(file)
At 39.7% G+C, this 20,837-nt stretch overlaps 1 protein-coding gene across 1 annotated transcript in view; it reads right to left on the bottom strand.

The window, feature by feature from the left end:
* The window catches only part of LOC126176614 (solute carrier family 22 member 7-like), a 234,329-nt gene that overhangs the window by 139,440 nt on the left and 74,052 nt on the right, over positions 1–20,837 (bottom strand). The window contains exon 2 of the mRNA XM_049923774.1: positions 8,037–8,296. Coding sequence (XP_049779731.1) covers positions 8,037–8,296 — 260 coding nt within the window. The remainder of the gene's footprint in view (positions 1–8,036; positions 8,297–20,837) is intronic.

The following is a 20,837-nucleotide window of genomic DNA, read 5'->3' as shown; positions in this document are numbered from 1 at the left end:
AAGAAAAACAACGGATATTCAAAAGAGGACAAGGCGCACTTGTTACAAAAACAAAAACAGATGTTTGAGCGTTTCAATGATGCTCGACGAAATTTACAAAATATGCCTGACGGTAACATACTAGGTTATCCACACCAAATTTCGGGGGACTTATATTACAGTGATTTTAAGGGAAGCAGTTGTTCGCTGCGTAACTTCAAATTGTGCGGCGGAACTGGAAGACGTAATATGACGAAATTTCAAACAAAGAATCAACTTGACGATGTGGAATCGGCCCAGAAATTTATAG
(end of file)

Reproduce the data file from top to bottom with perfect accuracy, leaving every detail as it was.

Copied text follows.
At 39.7% G+C, this 20,837-nt stretch overlaps 1 protein-coding gene across 1 annotated transcript in view; it reads right to left on the bottom strand.

The window, feature by feature from the left end:
* The window catches only part of LOC126176614 (solute carrier family 22 member 7-like), a 234,329-nt gene that overhangs the window by 139,440 nt on the left and 74,052 nt on the right, over positions 1–20,837 (bottom strand). The window contains exon 2 of the mRNA XM_049923774.1: positions 8,037–8,296. Coding sequence (XP_049779731.1) covers positions 8,037–8,296 — 260 coding nt within the window. The remainder of the gene's footprint in view (positions 1–8,036; positions 8,297–20,837) is intronic.

The following is a 20,837-nucleotide window of genomic DNA, read 5'->3' as shown; positions in this document are numbered from 1 at the left end:
AAGAAAAACAACGGATATTCAAAAGAGGACAAGGCGCACTTGTTACAAAAACAAAAACAGATGTTTGAGCGTTTCAATGATGCTCGACGAAATTTACAAAATATGCCTGACGGTAACATACTAGGTTATCCACACCAAATTTCGGGGGACTTATATTACAGTGATTTTAAGGGAAGCAGTTGTTCGCTGCGTAACTTCAAATTGTGCGGCGGAACTGGAAGACGTAATATGACGAAATTTCAAACAAAGAATCAACTTGACGATGTGGAATCGGCCCAGAAATTTATAG